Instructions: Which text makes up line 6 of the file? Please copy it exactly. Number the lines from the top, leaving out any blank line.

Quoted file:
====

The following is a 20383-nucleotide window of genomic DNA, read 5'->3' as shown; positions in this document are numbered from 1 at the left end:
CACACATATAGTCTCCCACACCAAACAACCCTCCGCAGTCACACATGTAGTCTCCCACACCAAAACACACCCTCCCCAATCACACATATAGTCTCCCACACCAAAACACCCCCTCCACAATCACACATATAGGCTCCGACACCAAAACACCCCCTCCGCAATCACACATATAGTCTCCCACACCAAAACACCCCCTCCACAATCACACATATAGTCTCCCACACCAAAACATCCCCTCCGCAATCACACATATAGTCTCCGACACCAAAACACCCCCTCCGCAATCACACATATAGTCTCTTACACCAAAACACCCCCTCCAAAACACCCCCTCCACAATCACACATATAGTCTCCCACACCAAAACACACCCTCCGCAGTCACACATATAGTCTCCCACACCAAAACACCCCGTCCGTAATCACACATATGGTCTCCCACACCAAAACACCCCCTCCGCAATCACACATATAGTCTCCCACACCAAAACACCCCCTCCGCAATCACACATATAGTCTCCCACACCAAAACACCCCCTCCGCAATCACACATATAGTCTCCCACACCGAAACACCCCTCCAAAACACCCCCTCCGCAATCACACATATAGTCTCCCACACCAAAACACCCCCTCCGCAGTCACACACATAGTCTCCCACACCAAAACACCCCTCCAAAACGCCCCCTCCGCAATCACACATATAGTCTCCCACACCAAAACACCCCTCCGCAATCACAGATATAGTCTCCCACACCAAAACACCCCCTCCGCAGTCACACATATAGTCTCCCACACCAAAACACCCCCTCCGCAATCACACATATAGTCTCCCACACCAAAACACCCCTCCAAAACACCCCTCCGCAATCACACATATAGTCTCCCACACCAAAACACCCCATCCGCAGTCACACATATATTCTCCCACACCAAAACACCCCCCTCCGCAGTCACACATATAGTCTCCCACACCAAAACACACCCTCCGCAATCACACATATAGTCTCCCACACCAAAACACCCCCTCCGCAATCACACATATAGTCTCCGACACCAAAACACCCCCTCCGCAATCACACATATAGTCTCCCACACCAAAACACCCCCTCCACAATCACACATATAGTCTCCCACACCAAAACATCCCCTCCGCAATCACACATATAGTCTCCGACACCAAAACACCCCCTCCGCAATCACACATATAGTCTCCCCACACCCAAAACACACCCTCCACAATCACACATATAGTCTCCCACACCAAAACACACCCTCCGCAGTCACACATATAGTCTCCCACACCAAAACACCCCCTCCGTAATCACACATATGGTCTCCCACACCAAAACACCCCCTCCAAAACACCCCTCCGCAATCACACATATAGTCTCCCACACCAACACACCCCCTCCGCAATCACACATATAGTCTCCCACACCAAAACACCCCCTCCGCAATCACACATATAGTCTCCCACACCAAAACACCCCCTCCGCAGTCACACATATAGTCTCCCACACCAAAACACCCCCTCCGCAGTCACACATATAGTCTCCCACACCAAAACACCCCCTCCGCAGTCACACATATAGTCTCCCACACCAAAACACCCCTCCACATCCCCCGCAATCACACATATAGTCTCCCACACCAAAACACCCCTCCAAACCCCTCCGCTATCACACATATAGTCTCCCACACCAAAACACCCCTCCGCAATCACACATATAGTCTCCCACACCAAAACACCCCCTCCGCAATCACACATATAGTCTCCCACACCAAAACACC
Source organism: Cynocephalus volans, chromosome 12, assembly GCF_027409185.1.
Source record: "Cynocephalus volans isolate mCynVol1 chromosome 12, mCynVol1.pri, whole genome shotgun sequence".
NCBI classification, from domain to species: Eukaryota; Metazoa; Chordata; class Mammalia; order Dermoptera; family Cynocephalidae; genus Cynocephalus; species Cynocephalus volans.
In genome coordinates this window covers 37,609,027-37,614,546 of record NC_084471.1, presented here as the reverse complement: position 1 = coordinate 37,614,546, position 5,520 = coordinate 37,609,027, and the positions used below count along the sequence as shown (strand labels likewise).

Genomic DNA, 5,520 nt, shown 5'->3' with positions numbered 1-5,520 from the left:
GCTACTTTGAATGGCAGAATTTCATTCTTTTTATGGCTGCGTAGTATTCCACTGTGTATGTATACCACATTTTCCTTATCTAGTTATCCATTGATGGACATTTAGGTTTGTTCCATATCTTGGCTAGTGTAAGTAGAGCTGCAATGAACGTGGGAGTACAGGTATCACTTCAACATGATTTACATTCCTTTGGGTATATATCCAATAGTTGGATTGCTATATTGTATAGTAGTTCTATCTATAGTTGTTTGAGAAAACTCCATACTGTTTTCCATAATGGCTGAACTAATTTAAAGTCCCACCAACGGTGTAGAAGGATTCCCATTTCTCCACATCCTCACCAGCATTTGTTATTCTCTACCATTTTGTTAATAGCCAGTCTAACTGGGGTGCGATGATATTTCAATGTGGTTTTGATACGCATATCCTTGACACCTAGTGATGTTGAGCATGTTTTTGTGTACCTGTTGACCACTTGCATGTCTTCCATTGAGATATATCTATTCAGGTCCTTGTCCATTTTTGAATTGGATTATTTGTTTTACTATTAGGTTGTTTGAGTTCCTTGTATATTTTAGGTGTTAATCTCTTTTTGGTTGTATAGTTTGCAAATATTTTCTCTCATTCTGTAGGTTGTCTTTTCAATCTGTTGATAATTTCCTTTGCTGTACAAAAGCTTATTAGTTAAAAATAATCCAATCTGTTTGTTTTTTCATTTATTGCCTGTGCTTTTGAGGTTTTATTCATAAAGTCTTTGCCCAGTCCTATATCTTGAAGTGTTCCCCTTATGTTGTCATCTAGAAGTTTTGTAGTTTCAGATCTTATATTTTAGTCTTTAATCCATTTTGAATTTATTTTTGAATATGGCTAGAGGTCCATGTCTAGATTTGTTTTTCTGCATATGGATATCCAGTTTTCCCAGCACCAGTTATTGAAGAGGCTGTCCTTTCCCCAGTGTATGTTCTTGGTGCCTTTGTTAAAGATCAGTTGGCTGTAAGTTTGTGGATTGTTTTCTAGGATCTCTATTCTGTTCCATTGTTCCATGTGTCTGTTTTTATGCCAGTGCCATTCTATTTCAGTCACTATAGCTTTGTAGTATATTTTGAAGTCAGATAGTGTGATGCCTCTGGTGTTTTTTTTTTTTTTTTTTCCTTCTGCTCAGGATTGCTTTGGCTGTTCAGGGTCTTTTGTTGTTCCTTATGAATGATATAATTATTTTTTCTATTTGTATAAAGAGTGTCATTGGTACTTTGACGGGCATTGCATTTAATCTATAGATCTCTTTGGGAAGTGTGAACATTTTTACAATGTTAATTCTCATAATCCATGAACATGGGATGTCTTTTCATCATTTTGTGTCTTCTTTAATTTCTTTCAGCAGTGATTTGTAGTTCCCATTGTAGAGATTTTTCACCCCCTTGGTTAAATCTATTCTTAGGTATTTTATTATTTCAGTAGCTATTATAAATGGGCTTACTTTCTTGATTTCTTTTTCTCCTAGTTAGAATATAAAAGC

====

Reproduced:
In genome coordinates this window covers 37,609,027-37,614,546 of record NC_084471.1, presented here as the reverse complement: position 1 = coordinate 37,614,546, position 5,520 = coordinate 37,609,027, and the positions used below count along the sequence as shown (strand labels likewise).